Cathedral of the Epiphany

At the north end of the town, the Cathedral of the Epiphany dates from 1724. It somehow survived the Great Fire of 1879, when one of the bells melted in the heat. Bridge over the river Ob. | A night at the opera in Novosibirsk. | Irkutsk: shuttered charm; Virgin and Child in the Cathedral of the Epiphany.

Zastavkin/ Morandi/

Irkutsk Because of its grand architecture and refined cultural life, Irkutsk was inevitably known as the “Paris of Siberia”. The city nestles in a bend of the Angara River 1,000 km (620 miles) east of Krasnoyarsk. It was created on the back of a 19th-century gold boom, when fortunes were made and spent on luxuries from Moscow and Paris. Irkutsk is now considered the most attractive city in Siberia, and the most popular place to break the journey. It’s also the stopping-off point for a visit to marvellous Lake Baikal, a mere 64 km (40 miles) away.

Claude Hervé-Bazin

Southwest of the city, the intriguing reserve is on steep, wooded land and makes for an enjoyable excursion. The park gets its name from the unusual rock pillars, or stolby, which reach up to 100 m (330 ft) in height.


Stolby Nature Reserve

Claude HervĂŠ-Bazin

Just what you need to stop your ears from freezing.


SHOPPING In Moscow nowadays you’ll find a choice as vast as that in any large European city. In China, a vast range of traditional crafts, armies of skilled workers to produce them, an unrivalled instinct for commerce and the sheer need to make a living all combine to make it the world’s biggest emporium. In Moscow The best known of Moscow’s department stores is GUM, smack on Red Square. TSUM is GUM’s big competitor, near the Bolshoi Theatre. You will find good souvenirs in the hotel shops, and it is worth looking around the flea market in Ismailovsky Park. Handicrafts are the best buys. It’s a rare visitor who can resist buying a set of wooden matryoshka nesting dolls. Traditional versions—anything from 3 to 35 dolls—are painted as colourfully dressed peasant women, each inside the next size up. Now they have been joined by Disney figures, American footballers and Russian Leaders Through the Ages, ending with a tiny Putin. Wooden spoons, bowls, kvass cups, trays and boxes from the village of Khokhloma, painted with bright red and gold designs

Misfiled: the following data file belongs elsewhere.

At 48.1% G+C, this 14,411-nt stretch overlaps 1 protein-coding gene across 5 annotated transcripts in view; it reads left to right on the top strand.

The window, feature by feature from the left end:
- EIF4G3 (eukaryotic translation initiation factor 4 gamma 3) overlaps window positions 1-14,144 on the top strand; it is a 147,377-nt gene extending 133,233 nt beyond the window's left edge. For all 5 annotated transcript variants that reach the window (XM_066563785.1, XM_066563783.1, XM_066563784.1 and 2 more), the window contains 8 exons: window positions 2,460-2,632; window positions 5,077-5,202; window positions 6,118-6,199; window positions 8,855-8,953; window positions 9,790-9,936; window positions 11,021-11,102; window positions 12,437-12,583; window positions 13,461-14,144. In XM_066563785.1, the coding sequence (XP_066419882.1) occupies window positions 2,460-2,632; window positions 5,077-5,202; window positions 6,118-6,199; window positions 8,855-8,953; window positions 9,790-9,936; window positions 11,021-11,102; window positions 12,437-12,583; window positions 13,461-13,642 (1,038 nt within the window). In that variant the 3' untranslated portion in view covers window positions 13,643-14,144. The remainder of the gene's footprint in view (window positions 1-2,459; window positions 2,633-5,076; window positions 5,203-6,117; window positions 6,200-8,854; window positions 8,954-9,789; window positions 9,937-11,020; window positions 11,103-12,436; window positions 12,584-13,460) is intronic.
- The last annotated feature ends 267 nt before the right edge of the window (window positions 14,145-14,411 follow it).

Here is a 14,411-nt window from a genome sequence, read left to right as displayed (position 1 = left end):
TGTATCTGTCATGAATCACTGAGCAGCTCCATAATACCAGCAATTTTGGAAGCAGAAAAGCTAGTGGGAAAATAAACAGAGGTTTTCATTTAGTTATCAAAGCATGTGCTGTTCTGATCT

on a black background and highly lacquered, are sold at souvenir shops everywhere. The traditional designs have been passed down from father to son. Artists turn out watercolours and drawings of churches and other sights for sale to tourists. Many are beautifully done, and prices are usually reasonable. Amber, the fossilized resin from pine trees, comes mainly from the Baltic coast. Ranging from pale yellow to gold and deep red, it makes eye-catching bracelets and necklaces, light in weight and warm to the touch. Unusual bygones, lamps and candlesticks, samovars and carpets turn up on market stalls although there are few bargains to be found these days; they are often overpriced. Mementoes of the Soviet Union—coins, badges, medals, caps and even whole uniforms—have become collectors’ items.


Safety Although Russia has received bad publicity for gang crime over the last few years, this rarely affects tourists, and major cities such as Moscow are no less safe than their Western counterparts. Ulaanbaatar and Beijing, on the other hand, are generally safe for visitors, while there should be few problems on the Trans-Siberian itself. Take sensible precautions. Ensure that valuables and important papers are kept secure, and carry cash and travellers cheques in a money belt or sealable pocket. On board the train you can lock the compartment door at night, but it’s advisable to keep your passport and money on you even when you go to sleep. Time Moscow is at GMT+3, Novosibirsk is GMT+7, Irkutsk, Ulaanbaatar and Beijing are GMT+8. In Russia, the train timetable keeps to Moscow time, which can be confusing as this means that the time on board isn’t necessarily the same as the time outside. If you break the journey, make sure you know when the next train is going to arrive. Tipping Porters should receive about $1 per bag. The best way to show your appreciation of the provodnitsa (carriage attendant), who